Nov 27, 2018

Mars InSight lander marks crucial mission milestone

The Instrument Deployment Camera, located on the robotic arm of NASA's InSight lander, took this picture of the Martian surface on Nov. 26. Photo: NASA/JPL-Caltech

NASA's Mars InSight lander, which touched down on the red planet on Monday, has successfully deployed its solar panels and transmitted its first image from the spacecraft's Instrument Deployment Camera, located on the lander's robotic arm.

Why it matters: For InSight to complete its mission of drilling deep into the interior of Mars, it needs energy to charge its batteries. The lander's mission could provide new insights into how Mars formed and evolved, which could shed light on Earth's history too.

  • InSight's two solar arrays are each 7 feet wide and capture enough of Mars' weak sunlight to keep the lander charged. "Even when dust covers the panels — what is likely to be a common occurrence on Mars — they should be able to provide at least 200 to 300 watts," NASA said in a press release.

What's next: During the next few days, scientists will use the spacecraft's robotic arm and attached camera to take pictures of the surface near the lander itself. This will help the team decide where to deploy the scientific instruments.

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Americans urged not to travel to South Korea as coronavirus cases near 1,000

Data: The Center for Systems Science and Engineering at Johns Hopkins, the CDC, and China's Health Ministry. Note: China numbers are for the mainland only and U.S. numbers include repatriated citizens.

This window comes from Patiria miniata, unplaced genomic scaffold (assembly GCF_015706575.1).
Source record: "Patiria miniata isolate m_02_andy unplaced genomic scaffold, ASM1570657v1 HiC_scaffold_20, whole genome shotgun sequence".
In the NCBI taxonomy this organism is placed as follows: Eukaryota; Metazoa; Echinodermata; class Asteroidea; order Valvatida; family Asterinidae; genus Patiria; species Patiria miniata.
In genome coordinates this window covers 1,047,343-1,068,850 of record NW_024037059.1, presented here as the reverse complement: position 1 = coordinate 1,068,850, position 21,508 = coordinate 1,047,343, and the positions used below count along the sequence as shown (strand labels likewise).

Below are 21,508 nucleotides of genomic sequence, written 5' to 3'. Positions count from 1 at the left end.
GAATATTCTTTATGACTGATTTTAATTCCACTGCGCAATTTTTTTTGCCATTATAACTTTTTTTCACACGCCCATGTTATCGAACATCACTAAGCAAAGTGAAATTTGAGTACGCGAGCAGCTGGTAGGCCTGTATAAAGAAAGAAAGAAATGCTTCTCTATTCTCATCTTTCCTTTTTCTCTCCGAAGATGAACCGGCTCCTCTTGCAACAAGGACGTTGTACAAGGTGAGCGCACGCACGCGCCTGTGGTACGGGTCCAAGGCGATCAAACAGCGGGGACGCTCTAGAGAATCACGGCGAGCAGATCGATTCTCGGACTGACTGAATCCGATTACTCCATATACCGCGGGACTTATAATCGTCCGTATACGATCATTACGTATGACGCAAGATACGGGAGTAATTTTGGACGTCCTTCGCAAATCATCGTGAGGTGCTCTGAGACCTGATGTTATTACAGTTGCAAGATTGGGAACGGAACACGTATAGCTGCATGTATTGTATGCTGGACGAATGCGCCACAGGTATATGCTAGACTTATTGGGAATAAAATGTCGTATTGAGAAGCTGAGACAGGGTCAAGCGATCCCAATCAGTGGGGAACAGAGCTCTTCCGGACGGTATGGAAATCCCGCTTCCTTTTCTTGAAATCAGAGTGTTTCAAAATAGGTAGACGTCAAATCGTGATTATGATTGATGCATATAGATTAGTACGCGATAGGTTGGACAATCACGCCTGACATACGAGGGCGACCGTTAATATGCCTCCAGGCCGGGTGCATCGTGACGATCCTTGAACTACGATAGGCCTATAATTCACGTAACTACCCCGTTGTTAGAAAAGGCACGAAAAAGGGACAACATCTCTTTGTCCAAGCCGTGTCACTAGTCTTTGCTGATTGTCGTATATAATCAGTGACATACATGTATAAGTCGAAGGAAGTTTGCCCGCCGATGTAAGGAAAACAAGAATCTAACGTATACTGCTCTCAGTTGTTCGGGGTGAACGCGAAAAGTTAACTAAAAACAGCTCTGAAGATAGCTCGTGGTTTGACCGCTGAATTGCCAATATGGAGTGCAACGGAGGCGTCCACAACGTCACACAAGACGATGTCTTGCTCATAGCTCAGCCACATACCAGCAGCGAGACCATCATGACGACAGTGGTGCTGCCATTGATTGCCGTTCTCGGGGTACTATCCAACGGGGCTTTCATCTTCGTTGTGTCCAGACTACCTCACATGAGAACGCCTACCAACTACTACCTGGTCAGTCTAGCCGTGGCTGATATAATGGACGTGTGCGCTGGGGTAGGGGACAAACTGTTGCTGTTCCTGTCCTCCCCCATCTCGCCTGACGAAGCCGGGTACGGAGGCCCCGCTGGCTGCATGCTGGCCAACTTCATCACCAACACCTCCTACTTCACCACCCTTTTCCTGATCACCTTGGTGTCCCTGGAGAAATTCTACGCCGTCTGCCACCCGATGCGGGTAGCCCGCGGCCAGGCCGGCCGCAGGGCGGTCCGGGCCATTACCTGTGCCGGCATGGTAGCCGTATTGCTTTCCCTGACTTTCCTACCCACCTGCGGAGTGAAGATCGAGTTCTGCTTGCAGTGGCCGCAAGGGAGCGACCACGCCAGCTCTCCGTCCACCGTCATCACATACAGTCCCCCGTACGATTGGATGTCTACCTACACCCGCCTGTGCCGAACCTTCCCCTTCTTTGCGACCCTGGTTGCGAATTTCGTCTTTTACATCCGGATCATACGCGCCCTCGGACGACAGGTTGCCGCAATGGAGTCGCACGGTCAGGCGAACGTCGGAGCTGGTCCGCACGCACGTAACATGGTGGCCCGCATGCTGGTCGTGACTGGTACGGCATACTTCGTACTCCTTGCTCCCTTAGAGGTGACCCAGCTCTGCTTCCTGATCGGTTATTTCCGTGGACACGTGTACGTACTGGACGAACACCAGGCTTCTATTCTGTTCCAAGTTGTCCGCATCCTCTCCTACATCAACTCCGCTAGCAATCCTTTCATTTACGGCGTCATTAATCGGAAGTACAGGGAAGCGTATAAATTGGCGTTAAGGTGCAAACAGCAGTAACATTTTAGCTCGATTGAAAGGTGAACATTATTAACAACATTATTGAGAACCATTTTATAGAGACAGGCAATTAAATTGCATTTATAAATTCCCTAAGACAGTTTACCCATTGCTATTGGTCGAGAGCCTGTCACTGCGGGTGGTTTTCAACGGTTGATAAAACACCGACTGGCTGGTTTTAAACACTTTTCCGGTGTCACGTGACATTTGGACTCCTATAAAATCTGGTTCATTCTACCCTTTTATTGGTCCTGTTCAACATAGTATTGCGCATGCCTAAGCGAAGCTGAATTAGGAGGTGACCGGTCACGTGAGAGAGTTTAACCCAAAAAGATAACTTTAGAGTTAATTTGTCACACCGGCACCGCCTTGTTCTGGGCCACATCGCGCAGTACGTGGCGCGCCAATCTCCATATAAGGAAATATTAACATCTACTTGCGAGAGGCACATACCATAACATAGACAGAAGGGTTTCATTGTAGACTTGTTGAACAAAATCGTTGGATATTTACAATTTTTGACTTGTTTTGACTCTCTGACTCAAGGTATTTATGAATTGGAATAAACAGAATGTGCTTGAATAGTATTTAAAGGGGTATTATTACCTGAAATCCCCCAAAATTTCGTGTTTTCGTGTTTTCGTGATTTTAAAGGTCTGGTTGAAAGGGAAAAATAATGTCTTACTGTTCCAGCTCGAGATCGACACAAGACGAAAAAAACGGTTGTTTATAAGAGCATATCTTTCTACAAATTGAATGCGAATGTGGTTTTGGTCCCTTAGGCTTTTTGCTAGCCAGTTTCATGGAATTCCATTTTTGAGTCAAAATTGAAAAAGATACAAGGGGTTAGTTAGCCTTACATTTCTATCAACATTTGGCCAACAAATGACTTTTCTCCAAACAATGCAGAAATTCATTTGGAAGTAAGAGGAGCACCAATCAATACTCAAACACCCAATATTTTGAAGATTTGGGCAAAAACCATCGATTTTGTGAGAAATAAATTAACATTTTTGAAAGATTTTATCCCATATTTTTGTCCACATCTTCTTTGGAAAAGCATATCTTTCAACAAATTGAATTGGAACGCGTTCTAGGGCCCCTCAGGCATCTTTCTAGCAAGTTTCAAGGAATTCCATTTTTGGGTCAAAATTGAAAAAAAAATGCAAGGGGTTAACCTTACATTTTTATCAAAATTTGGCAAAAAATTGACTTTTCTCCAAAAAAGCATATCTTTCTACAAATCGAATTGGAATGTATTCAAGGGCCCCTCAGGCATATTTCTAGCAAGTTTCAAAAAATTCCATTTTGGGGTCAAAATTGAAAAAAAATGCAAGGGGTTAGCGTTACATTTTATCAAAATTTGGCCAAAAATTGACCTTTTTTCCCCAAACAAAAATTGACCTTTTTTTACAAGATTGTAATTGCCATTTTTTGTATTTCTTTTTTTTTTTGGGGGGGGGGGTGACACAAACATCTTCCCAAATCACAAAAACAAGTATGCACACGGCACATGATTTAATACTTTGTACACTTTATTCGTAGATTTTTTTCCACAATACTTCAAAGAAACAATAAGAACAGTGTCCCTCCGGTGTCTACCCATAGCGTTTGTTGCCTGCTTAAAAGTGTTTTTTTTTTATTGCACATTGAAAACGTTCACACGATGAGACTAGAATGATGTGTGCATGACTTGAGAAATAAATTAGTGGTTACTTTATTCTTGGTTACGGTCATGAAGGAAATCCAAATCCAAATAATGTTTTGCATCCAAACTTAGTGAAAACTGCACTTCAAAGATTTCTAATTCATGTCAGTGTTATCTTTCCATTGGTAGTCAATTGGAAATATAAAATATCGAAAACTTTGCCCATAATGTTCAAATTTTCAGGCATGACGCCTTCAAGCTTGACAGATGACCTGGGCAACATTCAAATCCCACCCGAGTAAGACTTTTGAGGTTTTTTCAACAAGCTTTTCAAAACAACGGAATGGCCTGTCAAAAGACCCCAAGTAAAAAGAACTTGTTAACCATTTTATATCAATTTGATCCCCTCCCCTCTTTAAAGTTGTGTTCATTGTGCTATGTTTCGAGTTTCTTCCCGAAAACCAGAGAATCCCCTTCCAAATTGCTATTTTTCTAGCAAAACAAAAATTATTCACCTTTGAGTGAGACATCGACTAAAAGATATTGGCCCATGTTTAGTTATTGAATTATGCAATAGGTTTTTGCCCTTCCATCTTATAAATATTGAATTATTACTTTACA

The CDC warned travelers in an alert to avoid all nonessential travel to South Korea, as the number of confirmed cases of the novel coronavirus in the country rose to 977 on Tuesday morning.

The big picture: WHO has expressed concern about infections with no clear link to China. COVID-19 has killed at least 2,703 people and infected more than 80,000 others, with all but 27 deaths occurring in mainland China.

Go deeperArrowUpdated 10 mins ago - Health

Trump says RBG and Sotomayor should recuse themselves from his cases

President Trump at Sardar Vallabhbhai Patel International Airport in Ahmedabad, India, on Monday. Photo: Mandel Ngan/AFP via Getty Images

President Trump tweeted during his India visit late Monday that Supreme Court justices Sonia Sotomayor and Ruth Bader Ginsburg should "recuse themselves" from cases involving him or his administration.

Why it matters: The president's criticism of the liberal justices comes after he attacked the judge overseeing the case of his longtime advisor Roger Stone, who was sentenced last Thursday to 4o months in prison for crimes including lying to Congress and witness tampering.

Deadly clashes erupt in Delhi as Trump visits India

Rival protesters over the Citizenship Amendment Act in Delhi, India, on Monday. Photo: Yawar Nazir/ Getty Images

Delhi Chief Minister Arvind Kejriwal called for calm Tuesday as deadly clashes erupted in the city's northeast between supporters and opponents of India's controversial new citizenship law.

Why it matters: Per the BBC, a police officer and six civilians "died in the capital's deadliest day" since last year's passing of the Citizenship Amendment Act — which allows religious minorities but excludes Muslims from nearby countries to become citizens if they can show they were persecuted for their religion — as President Trump and members of the U.S. first family are in Delhi as part of a two-day visit to India, though it's away from the violence.

Go deeper: India's citizenship bill continues Modi's Hindu nationalist offensive